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Over night, winds really howled and we even got some light rain. I thought I would awake to find all of our camp furniture strewn about. Surprisingly, everything was as we left it the night before. Repeating my morning ritual, I started boiling water early for Mom's and Brandon's coffee and my Chai. While I was boiling water, Brandon (aka FireMan), started a fire to keep everyone warm. The temperature was about 50 degrees in the morning with a slight windchill, probably in the mid-40s.
Breakfast this morning, Spanish-style eggs, sausage, bacon, and flour tortillas to make wraps. Since everyone really needed a shower, we decided to head out to Estes Park to the Laundromat / Showers. This has to be the first time I've ever paid for a shower directly. Yeah, I pay the water and gas bill every month, but you don't think about shelling out $5.00 per shower doing it that way. $5.00 per shower ($4.00 for the kids) sounded like a great deal at this point though. Also, after washing hands and faces in cold water for the past 2.5 days, the hot water was icing on the cake. I highly recommend this place. I don't know the name, but everyone in camp knows where it is, right next to the Estes Park Safeway.
After we all got cleaned up, we decided to site see a bit in Estes Park. We walked around downtown and looked at all the tourist shops. We saw all the funny t-shirts, mugs, hats, and anything else you could slap a mountain, logo, moose, deer, elk or anything else related to RMNP on it. We actually walked out of all the stores empty handed and with all of our money still in our pockets. We did however spring for some chips and hot sauce from a local restaurant to take back to camp to have with lunch.
Back at camp, we prepared lunch for everyone. Lunch today was ham and cheese sandwiches, carrots, chips and hot sauce, oranges and apples.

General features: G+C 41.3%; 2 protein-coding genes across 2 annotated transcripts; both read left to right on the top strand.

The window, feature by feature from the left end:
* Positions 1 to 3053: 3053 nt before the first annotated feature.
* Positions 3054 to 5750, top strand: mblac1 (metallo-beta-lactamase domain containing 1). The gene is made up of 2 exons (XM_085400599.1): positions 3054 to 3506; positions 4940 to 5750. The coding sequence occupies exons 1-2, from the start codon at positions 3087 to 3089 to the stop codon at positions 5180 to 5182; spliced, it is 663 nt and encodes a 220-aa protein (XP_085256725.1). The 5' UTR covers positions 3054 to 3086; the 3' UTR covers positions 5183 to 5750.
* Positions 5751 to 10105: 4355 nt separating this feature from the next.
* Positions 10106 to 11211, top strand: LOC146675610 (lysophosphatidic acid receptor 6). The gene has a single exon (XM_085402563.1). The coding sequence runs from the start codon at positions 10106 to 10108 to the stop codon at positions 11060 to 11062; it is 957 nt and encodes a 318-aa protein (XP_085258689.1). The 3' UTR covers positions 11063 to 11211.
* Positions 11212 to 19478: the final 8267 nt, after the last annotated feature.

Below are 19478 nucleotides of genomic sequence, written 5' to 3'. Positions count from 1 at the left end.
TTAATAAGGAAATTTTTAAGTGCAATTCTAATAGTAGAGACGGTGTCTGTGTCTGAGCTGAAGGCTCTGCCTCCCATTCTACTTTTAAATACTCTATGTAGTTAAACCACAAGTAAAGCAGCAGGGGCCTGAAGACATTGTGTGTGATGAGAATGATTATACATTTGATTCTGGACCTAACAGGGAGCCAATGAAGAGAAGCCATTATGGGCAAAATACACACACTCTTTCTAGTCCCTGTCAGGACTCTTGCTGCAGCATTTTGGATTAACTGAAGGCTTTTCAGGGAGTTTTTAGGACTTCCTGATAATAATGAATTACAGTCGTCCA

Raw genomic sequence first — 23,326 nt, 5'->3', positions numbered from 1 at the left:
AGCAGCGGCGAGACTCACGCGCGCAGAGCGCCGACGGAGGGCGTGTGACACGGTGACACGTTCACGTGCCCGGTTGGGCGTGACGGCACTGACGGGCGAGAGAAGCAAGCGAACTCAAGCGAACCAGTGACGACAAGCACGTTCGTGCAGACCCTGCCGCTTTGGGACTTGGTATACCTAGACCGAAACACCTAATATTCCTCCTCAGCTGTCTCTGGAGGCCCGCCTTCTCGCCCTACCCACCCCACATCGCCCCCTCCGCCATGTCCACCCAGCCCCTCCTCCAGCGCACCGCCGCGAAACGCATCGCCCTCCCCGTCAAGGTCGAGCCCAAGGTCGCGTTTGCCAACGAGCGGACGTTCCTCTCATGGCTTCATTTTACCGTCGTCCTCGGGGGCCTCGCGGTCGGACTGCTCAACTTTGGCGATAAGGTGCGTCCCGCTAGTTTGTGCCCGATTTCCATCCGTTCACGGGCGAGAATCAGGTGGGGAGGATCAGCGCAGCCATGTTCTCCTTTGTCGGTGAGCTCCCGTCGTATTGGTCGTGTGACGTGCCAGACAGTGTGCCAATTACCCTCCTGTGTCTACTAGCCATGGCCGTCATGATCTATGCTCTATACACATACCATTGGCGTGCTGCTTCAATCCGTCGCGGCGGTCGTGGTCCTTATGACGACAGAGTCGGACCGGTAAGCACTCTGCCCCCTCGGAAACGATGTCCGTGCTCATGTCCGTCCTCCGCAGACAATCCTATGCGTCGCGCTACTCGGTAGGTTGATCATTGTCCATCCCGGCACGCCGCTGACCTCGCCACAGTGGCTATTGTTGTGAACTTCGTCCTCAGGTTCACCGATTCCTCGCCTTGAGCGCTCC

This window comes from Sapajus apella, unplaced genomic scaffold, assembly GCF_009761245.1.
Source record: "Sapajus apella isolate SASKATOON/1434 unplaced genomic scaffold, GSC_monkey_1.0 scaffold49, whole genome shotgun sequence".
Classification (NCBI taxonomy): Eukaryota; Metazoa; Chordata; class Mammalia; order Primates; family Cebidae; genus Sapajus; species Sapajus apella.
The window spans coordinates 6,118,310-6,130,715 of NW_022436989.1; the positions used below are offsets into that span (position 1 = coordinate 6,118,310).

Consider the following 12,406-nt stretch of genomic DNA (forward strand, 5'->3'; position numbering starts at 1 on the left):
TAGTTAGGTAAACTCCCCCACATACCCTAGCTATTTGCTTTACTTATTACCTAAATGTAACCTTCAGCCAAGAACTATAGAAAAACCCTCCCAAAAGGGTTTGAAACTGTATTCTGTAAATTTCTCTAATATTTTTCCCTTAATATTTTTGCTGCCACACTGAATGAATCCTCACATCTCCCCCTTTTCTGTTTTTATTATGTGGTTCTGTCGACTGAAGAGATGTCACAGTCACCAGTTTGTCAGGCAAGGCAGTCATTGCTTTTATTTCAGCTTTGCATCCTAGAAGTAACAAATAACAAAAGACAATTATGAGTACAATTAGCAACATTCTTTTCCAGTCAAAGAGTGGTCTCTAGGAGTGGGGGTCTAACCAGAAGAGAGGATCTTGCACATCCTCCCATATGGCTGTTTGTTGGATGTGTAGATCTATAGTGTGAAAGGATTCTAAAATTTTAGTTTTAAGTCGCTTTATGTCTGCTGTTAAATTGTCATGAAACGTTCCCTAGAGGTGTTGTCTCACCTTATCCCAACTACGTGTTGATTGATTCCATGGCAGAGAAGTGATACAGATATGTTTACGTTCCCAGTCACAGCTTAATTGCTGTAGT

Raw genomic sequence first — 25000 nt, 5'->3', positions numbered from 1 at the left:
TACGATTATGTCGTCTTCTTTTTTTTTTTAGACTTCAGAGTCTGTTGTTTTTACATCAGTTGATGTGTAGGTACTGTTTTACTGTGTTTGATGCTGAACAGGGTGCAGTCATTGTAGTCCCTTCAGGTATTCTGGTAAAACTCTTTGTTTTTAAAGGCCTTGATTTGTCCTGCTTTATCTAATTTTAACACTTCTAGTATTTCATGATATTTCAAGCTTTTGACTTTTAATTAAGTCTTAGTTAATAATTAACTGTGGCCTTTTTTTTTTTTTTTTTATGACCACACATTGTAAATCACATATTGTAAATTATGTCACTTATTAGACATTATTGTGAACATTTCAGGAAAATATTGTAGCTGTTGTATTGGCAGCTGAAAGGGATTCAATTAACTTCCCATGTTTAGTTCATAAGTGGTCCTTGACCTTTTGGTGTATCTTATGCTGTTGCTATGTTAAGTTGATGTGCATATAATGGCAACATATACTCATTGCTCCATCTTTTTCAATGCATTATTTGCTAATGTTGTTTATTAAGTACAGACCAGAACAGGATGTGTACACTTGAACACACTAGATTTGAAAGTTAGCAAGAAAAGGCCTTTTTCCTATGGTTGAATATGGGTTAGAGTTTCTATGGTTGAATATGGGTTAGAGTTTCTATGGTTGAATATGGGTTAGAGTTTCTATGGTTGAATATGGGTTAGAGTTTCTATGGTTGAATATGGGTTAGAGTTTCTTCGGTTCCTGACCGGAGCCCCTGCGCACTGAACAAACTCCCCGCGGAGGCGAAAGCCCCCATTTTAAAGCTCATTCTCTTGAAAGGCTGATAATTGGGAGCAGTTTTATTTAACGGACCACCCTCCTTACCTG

Shortly after lunch, it was time for hike #2. The plan for this hike was extremely aggressive. A 5 mile round trip, out-and-back hike from Moraine Park to Cub Lake via the Cub Lake trailhead. This starts off fairly flat and crosses the Moraine Park Meadow. Here there is a ton of wildlife. We immediately came upon a heard of Elk. We were probably 50 yards from them, if not closer.
I quickly realized that it was going to be a challenge to get everyone up to Cub Lake, mostly the little guys. I resorted to bribery. I had knowledge that they sold Ice Cream every night in the campground at the place where we bought our campfire wood every night. I had held this a close secret until now. I offered ice cream to everyone if we worked as a team and got up to the lake and back down. That quickly lifted everyone's spirits.
Since it was my idea to really make the push to get up to Cub Lake, I literally took it on my shoulders to make sure we made it. I alternated carrying each of the boys for about 1.5 miles of the trip up.
We actually made pretty good time. I think we made it up to Cub Lake in 1.5 hours. Not bad! Everyone was in pretty good spirits as well. And well they should be. Cub Lake was beautiful. Probably not as nice as Dream Lake the day before, but definitely a sight to see. We found a nice spot and set out our snacks. We had a little summer sausage, cheese, apples, oranges and trail mix along with Goldfish crackers.